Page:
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1.
SAGE Open Med ; 10: 20503121221096602, 2022.
Article in English | MEDLINE | ID: covidwho-1862068

ABSTRACT

Objective: The objective of this study is to evaluate post-acute symptoms in patients with confirmed severe and critical coronavirus disease 2019 infections. Methods: We evaluated patients with confirmed severe and critical coronavirus disease 2019 infections. Post-acute symptoms were defined as symptoms persisting 4 weeks after the onset of the symptoms and classified as pulmonary, muscular, hematologic, neuropsychiatric, renal, and dermatological. Results: We recovered data from 565 patients (43.7% female) with a mean age of 61.1 years. In 18.2%, at least one hospital readmission was necessary and 11.1% died. In 62.6%, there was at least one persistent symptom, and 28.8% had more than one. Among associated factors, obesity, intensive care support, and mechanical ventilation were related to persistent symptoms. Conclusion: The most prevalent symptoms were pulmonary and neuropsychiatric sequelae, as reported in previous studies. This finding underscores the severity of the coronavirus disease 2019 infection and the need for follow-up after recovery from the initial illness. Obese patients, those requiring mechanical ventilation, female patients, and increased hospital length are at greater chance of having persistent symptoms.

2.
EuropePMC; 2021.
Preprint in English | EuropePMC | ID: ppcovidwho-318691

ABSTRACT

As the United States contends with the economic crisis triggered by the COVID-19 pandemic, federal bankruptcy law is one tool that can be used to resolve the financial distress suffered by individuals and businesses. When implementing this remedy, the question arises whether the law’s application should be viewed as limited to addressing private debt matters, without regard for the public interest. This Article answers the question by looking to modern U.S. bankruptcy law’s first forebear, the 1841 Bankruptcy Act, which Congress enacted in response to the depressed economic conditions following the Panic of 1837. That legislation created a judicially administered system that nationalized bankrupts’ assets, some of which featured prominently in the business of slavery. This Article focuses on a specific episode from New Orleans, which at the time was the nation’s third-most-populous city, had the nation’s largest slave market, and had one of the nation’s largest money markets. One of the bankruptcy cases commenced in that city involved the administration and sale of Banks Arcade, which was a premier commercial exchange for auctioning enslaved Black Americans. This history about how the federal administrative state restructured one component of the U.S. slavery complex should prompt critical reflection on how present-day bankruptcy law manages the fallout from a financial crisis. This Article concludes that courts have the authority to permit the public to advocate for its interests in distressed assets redeployed through the federal bankruptcy system.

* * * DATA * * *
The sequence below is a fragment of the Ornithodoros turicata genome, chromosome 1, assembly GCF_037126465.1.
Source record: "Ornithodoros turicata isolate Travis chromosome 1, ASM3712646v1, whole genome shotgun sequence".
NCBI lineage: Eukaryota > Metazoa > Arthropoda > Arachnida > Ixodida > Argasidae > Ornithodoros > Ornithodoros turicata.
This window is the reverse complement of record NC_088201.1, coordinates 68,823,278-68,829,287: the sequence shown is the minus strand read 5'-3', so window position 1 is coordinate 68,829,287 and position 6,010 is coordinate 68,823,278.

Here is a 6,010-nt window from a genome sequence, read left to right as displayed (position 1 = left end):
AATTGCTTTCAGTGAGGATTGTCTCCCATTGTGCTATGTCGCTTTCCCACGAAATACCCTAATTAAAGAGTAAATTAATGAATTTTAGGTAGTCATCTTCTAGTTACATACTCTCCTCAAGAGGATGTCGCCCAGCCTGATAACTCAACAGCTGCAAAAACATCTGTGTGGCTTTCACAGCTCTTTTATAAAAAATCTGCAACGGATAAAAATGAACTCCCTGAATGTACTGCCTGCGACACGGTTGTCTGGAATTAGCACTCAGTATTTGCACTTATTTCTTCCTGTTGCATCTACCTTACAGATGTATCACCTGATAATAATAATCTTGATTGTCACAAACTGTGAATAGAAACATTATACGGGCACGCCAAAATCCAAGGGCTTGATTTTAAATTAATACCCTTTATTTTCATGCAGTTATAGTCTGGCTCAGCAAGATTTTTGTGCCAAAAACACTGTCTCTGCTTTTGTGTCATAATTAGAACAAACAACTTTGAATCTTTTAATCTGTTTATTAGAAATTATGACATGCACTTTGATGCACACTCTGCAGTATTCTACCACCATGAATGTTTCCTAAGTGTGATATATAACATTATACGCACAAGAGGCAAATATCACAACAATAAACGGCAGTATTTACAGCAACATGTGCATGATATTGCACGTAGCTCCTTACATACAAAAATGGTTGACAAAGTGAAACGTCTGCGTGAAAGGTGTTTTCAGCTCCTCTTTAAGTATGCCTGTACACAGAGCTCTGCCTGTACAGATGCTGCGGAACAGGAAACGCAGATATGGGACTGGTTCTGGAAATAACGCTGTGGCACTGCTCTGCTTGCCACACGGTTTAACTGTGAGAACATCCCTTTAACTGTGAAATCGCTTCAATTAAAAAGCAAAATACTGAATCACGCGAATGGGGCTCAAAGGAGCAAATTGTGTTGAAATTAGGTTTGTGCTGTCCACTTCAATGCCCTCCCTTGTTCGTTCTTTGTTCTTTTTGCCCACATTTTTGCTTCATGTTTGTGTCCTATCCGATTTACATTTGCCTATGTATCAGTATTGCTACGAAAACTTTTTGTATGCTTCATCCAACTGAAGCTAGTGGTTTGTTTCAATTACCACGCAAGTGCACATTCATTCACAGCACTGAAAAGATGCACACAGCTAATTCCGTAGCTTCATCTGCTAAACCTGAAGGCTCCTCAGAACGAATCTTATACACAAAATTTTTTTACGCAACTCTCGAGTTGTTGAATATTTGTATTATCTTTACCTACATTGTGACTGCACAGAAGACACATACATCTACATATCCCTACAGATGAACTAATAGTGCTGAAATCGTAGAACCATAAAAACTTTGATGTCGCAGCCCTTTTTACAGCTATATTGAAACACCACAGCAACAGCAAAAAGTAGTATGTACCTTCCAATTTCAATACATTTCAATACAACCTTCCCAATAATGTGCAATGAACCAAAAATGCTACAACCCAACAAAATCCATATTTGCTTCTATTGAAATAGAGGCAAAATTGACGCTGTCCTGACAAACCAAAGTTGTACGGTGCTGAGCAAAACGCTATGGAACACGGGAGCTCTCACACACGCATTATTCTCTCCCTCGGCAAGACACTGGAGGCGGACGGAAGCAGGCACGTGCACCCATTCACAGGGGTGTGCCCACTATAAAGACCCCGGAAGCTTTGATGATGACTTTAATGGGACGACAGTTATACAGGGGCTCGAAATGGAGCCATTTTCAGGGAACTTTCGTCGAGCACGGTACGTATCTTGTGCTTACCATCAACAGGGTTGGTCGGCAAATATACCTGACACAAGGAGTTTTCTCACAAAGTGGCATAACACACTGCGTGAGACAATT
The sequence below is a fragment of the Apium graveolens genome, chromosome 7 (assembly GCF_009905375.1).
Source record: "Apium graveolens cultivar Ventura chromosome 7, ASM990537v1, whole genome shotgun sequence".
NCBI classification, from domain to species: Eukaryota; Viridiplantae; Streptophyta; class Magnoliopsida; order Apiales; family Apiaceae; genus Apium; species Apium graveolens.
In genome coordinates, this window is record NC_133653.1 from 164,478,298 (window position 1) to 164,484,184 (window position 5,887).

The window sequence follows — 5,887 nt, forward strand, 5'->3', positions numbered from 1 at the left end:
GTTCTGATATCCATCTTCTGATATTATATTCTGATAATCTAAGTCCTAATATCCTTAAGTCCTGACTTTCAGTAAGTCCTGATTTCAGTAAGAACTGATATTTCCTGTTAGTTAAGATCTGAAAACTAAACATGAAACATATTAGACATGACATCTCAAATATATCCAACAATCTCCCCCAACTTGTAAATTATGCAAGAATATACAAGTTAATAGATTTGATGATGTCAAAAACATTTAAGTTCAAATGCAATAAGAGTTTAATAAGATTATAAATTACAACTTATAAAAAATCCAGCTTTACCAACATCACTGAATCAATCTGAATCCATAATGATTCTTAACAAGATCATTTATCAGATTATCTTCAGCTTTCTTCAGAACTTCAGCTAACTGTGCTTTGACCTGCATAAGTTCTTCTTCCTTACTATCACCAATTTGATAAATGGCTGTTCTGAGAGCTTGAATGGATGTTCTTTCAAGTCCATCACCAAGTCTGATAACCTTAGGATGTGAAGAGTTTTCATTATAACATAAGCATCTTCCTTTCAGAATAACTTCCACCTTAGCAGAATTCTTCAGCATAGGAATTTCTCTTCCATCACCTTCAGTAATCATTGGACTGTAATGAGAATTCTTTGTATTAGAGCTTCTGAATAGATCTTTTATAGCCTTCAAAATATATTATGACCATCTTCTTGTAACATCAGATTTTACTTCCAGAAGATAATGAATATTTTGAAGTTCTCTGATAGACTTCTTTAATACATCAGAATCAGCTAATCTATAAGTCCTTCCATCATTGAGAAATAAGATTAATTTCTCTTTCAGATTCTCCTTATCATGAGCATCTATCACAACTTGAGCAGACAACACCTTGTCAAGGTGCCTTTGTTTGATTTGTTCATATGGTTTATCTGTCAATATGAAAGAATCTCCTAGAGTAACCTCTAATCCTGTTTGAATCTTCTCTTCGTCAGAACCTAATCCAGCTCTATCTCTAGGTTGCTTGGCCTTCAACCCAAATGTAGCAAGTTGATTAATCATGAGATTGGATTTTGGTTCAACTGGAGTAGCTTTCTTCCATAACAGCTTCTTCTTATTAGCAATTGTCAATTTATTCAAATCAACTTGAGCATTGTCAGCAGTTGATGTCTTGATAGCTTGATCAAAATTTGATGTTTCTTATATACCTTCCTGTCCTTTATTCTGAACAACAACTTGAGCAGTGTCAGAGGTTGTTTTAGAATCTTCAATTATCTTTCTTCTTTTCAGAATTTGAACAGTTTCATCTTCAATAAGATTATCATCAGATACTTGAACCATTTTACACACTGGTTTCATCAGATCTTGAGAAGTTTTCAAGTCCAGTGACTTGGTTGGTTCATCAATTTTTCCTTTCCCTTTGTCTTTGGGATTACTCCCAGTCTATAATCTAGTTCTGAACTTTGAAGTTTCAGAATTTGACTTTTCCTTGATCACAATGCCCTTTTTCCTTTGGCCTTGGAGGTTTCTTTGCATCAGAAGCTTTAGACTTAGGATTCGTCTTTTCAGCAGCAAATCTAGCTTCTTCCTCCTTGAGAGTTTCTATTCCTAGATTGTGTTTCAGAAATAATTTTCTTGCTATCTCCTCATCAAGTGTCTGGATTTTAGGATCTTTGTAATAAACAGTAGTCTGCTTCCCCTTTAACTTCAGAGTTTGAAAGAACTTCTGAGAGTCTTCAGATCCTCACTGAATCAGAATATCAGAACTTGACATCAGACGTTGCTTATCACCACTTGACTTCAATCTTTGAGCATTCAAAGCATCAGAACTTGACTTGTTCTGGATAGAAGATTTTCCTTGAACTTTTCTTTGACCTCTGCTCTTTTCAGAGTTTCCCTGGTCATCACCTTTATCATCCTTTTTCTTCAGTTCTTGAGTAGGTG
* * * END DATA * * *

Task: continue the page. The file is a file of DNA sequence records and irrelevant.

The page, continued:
3.
Telemed J E Health ; 27(10): 1194-1199, 2021 10.
Article in English | MEDLINE | ID: covidwho-954955

ABSTRACT

The objective of this communication is to offer a better understanding of the value of telemedicine in health care, particularly its role in creating opportunities for continuity of care to patients in a complex and novel setting as were the circumstances of the early COVID-19 pandemic times. Crisis time is also a time for opportunities. With regard to telehealth, all players (providers, staff, and patients) should be informed about its benefits and should also become familiar with the use of the various telehealth options and this will only be achieved through large information campaigns necessary enriched by local teaching and training programs in both public and private institutions. The final aim is to launch the debate and foster ideas useful throughout the pandemic. This article covers the experiences of physicians as well as health professionals in the Iberian Peninsula (Spain and Portugal), to provide a clearer idea of what has happened and how we can improve it with the possibilities provided by telemedicine, while at the same time to put in evidence that public health systems need to be rethought to provide solutions to situations such as that we are experiencing.


Subject(s)
COVID-19 , Telemedicine , Delivery of Health Care , Humans , Pandemics , SARS-CoV-2
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